“I would like a 6oz steak, medium rare. With a house salad and mashed potatoes.”
“Okay, what dressing would you like on your salad?”
“And on the mashed potatoes, brown or cream gravy?”
Sorry sir/ma’am we do not carry ‘yeah’ gravy. Which freakin gravy do you want?!
Jayde listening to me repeating the word ‘kong’
Sadly enough, I go through this routine with *almost* every single table that sits in my section. If it’s not the type of gravy they would like, it’s whether or not they would like their steak smothered or bacon bits on their salad. Usually the person or people they are with will repeat it back to them and they’ll change their answer (“You seriously want mushrooms on your steak??” – “Oh, no! No mushrooms.”)
The harsh truth: People do not truly listen.
As a server, I’ve accepted this and learned how to deal with it. It’s tested my patience more times than I can count. While I don’t think what these guests are doing is habituating to my voice, I do think something similar occurs: tuning out. Habituation = unconscious; tuning out = conscious. People consciously choose not to listen. And that, in my opinion, is rude and disrespectful to me as a human being. It is one thing to be distracted by something else and not hear what someone is saying to you, it is another thing entirely to ignore someone completely. And I think pretending you are listening just makes it worse.
Think about your own relationships. When you’re talking to a friend, parent, sibling, or a child (your own or someone else’s), what percentage of the time do you actually listen? We’d like to think 100% of the time, or 95% at the least. Is that really true, though? From my own experience (reflecting on mine and observing other’s listening habits), it seems that people get distracted by quite a few things:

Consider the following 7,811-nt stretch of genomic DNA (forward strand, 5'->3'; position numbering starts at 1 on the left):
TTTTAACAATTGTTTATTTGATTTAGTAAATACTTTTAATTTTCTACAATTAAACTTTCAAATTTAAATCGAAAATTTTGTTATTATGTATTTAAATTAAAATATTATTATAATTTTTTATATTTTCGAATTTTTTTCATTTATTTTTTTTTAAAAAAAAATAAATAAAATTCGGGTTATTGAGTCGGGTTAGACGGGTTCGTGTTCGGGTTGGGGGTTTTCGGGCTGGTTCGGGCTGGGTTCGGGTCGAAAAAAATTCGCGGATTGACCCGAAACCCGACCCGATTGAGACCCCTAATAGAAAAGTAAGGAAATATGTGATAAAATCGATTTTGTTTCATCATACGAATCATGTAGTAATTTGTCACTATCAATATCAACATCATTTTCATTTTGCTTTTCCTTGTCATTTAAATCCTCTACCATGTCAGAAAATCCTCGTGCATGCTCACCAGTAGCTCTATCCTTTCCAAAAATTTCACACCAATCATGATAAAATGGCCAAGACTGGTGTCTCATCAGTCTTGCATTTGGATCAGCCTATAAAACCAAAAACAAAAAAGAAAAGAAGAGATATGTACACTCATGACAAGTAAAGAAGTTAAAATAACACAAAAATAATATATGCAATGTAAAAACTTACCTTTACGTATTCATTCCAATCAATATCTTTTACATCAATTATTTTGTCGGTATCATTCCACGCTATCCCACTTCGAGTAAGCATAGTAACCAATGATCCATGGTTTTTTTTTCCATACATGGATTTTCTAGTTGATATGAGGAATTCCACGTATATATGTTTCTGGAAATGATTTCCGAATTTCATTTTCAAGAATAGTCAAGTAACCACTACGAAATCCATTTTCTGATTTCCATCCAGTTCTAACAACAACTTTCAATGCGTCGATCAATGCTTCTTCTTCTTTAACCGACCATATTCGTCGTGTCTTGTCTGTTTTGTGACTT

- Surroundings (distracting environment)
- Other people (or animals)
- Cell phones
- Objects (purses, make-up, coffee cups, etc.)
….and I probably failed to mention lots of other things that people choose to turn their attention towards instead of the person who is talking to them. But the number one distractor is your own mind. Whether we like to admit it or not, we are so wrapped up in ourselves we don’t even notice it (that seems kind of backwards but whatever). It’s all in where we [consciously or unconsciously] place our focus, and inside our own heads is much louder than anything outside of it. For instance, have you ever been having coffee with a friend when they say something that sparks another thought, such as something you meant to do or something that happened recently, and suddenly your companion’s voice has become a background noise? You turn your focus onto the thoughts inside your head. It’s easy to make connections between what someone is saying and your own life, your own thoughts & opinions, and stop really listening.
I’m human. I get distracted by other people, things around me, my cell phone, etc. when I should be listening to whoever it is I’m talking to. It’s a bad habit to get into. At least I can say I acknowledge those moments and do my best to correct them.